Chinese  Classical  style.  If  unset,  only  the  136 standard tiles are used. The
              default is set.

       FlowersLoose (bool) flowers replaced by loose tiles
              If playing with flowers, this option determines whether  flowers  and  seasons  are
              replaced from the live wall (unset), or by loose tiles (set). The default is unset.

       FlowersOwnEach (score) score for each own flower or season
              This  option  gives  the  score  for having one's own flower or season.  If one has
              both, this score will be given twice. The default is no score.

       FlowersOwnBoth (score) score for own flower and own season
              This is the score for having both one's own flower and one's own season. Note  that
              this is awarded in addition to twice the previous score. The default is 1 double.

       FlowersBouquet (score) score for all four flowers or all four seasons
              This  is the score for having all four flowers or all four seasons.  The default is
              1 double.

       DeadWall (bool) there is a dead wall
              This determines whether there is a dead wall, so that play ends when it is  reached
              (set), or whether all tiles may be drawn (unset).  The default is set.

       DeadWall16 (bool) dead wall is 16 tiles, unreplenished
              If this option is set, then the dead wall initially has 16 tiles, and does not have
              any more tiles added to it (this is the set-up described  by  Millington).  If  the
              option  is  unset,  then the dead wall initially  has 14 tiles, and after two loose
              tiles have been taken, two tiles are moved from the live  wall  to  the  dead  wall
              (this  is  the  set-up  described by almost everyone else). The default is unset in
              versions 1.1 onwards, and set  previously.  (To  be  precise,  the  protocol  level
              default is set, but all servers from 1.1 onwards will change this to unset.)

       ConcealedFully (score) score for fully concealed hand
              This is the score for a winning hand with no open sets.  The default is 1 double.

       ConcealedAlmost (score) score for almost concealed hand
              This  is  the score for a hand that is concealed up to the point of going out.  The
              default is no additional score.

       LosersPurity (bool) losing hands score doubles for pure, concealed etc.
              If this option is set, losing hands will score various doubles for one suit, almost
              concealed,  etc.  See  the rules for details. This option is an (Anglo-)Americanism
              alien to Chinese Classical (see Foster for a spirited but faulty  argument  in  its
              favour, and Millington for the rejoinder).  The default is unset.

       KongHas3Types (bool) claimed kongs count as concealed for doubling
              If  this  option  is  set,  claimed  kongs  count as concealed for various doubling
              combinations, although they score as exposed for basic points. See the  note  above
              under "Kongs".  The default is unset.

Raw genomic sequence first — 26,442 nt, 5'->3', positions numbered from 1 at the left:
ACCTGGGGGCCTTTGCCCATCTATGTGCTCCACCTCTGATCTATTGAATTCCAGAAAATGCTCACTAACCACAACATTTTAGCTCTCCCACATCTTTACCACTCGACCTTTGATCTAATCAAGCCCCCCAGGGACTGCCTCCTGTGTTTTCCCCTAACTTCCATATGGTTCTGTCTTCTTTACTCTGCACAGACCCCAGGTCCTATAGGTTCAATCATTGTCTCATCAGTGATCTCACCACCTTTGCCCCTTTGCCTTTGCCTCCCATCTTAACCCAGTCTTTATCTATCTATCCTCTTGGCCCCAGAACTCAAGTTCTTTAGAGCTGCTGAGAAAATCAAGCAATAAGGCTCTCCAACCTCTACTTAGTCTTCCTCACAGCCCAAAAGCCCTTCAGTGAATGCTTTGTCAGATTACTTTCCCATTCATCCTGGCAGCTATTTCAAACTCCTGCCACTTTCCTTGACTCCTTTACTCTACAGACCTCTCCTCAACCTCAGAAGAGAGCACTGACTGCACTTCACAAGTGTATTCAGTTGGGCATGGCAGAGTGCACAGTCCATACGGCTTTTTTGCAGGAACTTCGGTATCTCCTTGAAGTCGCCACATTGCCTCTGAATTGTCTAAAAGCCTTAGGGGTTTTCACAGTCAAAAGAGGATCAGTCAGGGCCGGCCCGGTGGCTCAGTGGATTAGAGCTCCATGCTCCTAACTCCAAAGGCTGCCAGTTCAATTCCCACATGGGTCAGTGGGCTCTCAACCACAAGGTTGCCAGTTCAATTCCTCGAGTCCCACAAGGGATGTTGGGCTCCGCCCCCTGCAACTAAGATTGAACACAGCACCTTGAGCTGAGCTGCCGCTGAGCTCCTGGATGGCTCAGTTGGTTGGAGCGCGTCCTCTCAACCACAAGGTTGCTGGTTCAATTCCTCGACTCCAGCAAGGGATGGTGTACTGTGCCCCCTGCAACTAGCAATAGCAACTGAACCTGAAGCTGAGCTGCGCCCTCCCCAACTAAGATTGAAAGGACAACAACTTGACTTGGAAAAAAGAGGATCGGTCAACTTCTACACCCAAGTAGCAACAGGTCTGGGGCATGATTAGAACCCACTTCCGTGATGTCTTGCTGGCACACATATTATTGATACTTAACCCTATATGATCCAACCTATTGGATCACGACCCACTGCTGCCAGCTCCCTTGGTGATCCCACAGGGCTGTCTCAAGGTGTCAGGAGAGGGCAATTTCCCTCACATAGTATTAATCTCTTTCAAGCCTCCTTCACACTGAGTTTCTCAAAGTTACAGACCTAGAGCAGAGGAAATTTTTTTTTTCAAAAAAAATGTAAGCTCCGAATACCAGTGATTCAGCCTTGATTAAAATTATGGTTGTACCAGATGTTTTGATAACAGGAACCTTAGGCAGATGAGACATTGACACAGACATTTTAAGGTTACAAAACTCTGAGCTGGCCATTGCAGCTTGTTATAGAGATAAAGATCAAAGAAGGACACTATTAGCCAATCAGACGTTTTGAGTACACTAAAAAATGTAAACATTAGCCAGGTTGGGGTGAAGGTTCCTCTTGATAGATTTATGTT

LosersSettle (bool) losers pay each other
              If  this  option  is  set,  the  losers pay each other the difference between their
              scores. If it unset, they pay only the winner.  The default is set.

       EastDoubles (bool) east pays and receives double
              If this option is set, payments to and from  East  Wind  are  doubled,  as  in  the
              Chinese Classical game.  The default is set.

       DiscDoubles (bool) the discarder pays double
              If  this  option  is  set, the settlement procedure is changed to a style common in
              Singapore. That is, if the winning player wins off a discard,  the  discarder  pays
              double the hand value, and the other players pay the hand value. If the winner wins
              from the wall, then all other players pay double the hand value.   The  default  is
              unset.   Note:  EastDoubles  and  DiscDoubles can be set together, but nobody plays
              such a rule.

       ShowOnWashout (bool) reveal tiles on washout
              If this option is set, the players' hands will  be  revealed  in  the  event  of  a

       NumRounds (nat) number of rounds to play
              This  option  says  how many rounds to play in the game. For aesthetic reasons, the
              possible values are 1, 2, or a multiple of 4. In the 2 round  case,  the  East  and
              South rounds will be played. It defaults to the usual 4 rounds.

   Option file format
       Both in the option file and in the .xmjrc file, options are recorded in the format used by
       the server protocol. This is a line of the form

       GameOption 0 name type minprot enabled value desc

       The meanings of the elements are:

       GameOption 0
              identifies this as a game option line (the  0  is  an  irrelevant  field  from  the

       name   is the name of the option.

       type   is the type of the option.

              is  the  minimum  protocol  version with which the option can be used (which is not
              necessarily the version at which it was introduced).

              will always be 1.

       value  is the value: a decimal (signed) integer for nat and int; 0  or  1  for  bool;  the
              string  for  string; and for score, if the score is c centi-limits, d doubles and p
              points, the value is c*1000000 + d*10000 + p.

       desc   is a short description of the option, which is not required but is  usually  copied
              in from the server.